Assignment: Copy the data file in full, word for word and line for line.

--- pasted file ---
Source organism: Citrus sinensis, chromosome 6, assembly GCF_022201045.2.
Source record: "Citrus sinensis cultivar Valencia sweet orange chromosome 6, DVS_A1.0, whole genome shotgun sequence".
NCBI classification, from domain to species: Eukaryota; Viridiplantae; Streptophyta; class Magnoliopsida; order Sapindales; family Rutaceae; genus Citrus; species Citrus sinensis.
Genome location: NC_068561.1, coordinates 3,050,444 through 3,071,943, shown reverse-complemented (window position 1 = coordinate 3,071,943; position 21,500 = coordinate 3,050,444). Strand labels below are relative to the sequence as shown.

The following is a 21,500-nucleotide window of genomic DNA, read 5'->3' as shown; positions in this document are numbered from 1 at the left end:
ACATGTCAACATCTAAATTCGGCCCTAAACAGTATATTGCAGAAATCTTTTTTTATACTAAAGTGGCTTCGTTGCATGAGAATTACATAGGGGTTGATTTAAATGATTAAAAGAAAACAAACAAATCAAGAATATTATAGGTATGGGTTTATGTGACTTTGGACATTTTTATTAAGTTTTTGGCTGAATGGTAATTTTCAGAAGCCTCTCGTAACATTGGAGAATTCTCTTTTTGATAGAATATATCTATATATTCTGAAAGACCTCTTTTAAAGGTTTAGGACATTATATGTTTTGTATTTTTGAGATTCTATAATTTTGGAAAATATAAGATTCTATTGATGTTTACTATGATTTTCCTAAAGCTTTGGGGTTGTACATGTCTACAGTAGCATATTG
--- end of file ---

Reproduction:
Source organism: Citrus sinensis, chromosome 6, assembly GCF_022201045.2.
Source record: "Citrus sinensis cultivar Valencia sweet orange chromosome 6, DVS_A1.0, whole genome shotgun sequence".
NCBI classification, from domain to species: Eukaryota; Viridiplantae; Streptophyta; class Magnoliopsida; order Sapindales; family Rutaceae; genus Citrus; species Citrus sinensis.
Genome location: NC_068561.1, coordinates 3,050,444 through 3,071,943, shown reverse-complemented (window position 1 = coordinate 3,071,943; position 21,500 = coordinate 3,050,444). Strand labels below are relative to the sequence as shown.

The following is a 21,500-nucleotide window of genomic DNA, read 5'->3' as shown; positions in this document are numbered from 1 at the left end:
ACATGTCAACATCTAAATTCGGCCCTAAACAGTATATTGCAGAAATCTTTTTTTATACTAAAGTGGCTTCGTTGCATGAGAATTACATAGGGGTTGATTTAAATGATTAAAAGAAAACAAACAAATCAAGAATATTATAGGTATGGGTTTATGTGACTTTGGACATTTTTATTAAGTTTTTGGCTGAATGGTAATTTTCAGAAGCCTCTCGTAACATTGGAGAATTCTCTTTTTGATAGAATATATCTATATATTCTGAAAGACCTCTTTTAAAGGTTTAGGACATTATATGTTTTGTATTTTTGAGATTCTATAATTTTGGAAAATATAAGATTCTATTGATGTTTACTATGATTTTCCTAAAGCTTTGGGGTTGTACATGTCTACAGTAGCATATTG